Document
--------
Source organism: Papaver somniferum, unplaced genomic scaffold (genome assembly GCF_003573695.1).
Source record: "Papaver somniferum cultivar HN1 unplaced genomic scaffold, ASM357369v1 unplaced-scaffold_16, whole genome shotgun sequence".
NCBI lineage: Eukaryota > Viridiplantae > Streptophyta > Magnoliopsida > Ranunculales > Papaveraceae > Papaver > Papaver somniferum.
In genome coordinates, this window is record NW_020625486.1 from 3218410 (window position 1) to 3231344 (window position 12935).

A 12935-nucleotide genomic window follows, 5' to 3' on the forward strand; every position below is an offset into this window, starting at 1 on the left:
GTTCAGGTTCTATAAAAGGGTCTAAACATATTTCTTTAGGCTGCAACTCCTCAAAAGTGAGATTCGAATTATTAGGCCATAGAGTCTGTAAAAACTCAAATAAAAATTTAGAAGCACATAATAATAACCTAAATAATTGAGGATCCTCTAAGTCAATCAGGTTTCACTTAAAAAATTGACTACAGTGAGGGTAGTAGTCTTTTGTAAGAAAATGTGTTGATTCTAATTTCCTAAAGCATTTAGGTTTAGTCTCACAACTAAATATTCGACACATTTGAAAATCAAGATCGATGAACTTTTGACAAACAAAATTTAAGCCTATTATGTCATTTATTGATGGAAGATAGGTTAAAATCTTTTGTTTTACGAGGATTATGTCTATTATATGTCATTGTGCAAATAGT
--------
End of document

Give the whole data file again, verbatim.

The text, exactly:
Source organism: Papaver somniferum, unplaced genomic scaffold (genome assembly GCF_003573695.1).
Source record: "Papaver somniferum cultivar HN1 unplaced genomic scaffold, ASM357369v1 unplaced-scaffold_16, whole genome shotgun sequence".
NCBI lineage: Eukaryota > Viridiplantae > Streptophyta > Magnoliopsida > Ranunculales > Papaveraceae > Papaver > Papaver somniferum.
In genome coordinates, this window is record NW_020625486.1 from 3218410 (window position 1) to 3231344 (window position 12935).

A 12935-nucleotide genomic window follows, 5' to 3' on the forward strand; every position below is an offset into this window, starting at 1 on the left:
GTTCAGGTTCTATAAAAGGGTCTAAACATATTTCTTTAGGCTGCAACTCCTCAAAAGTGAGATTCGAATTATTAGGCCATAGAGTCTGTAAAAACTCAAATAAAAATTTAGAAGCACATAATAATAACCTAAATAATTGAGGATCCTCTAAGTCAATCAGGTTTCACTTAAAAAATTGACTACAGTGAGGGTAGTAGTCTTTTGTAAGAAAATGTGTTGATTCTAATTTCCTAAAGCATTTAGGTTTAGTCTCACAACTAAATATTCGACACATTTGAAAATCAAGATCGATGAACTTTTGACAAACAAAATTTAAGCCTATTATGTCATTTATTGATGGAAGATAGGTTAAAATCTTTTGTTTTACGAGGATTATGTCTATTATATGTCATTGTGCAAATAGT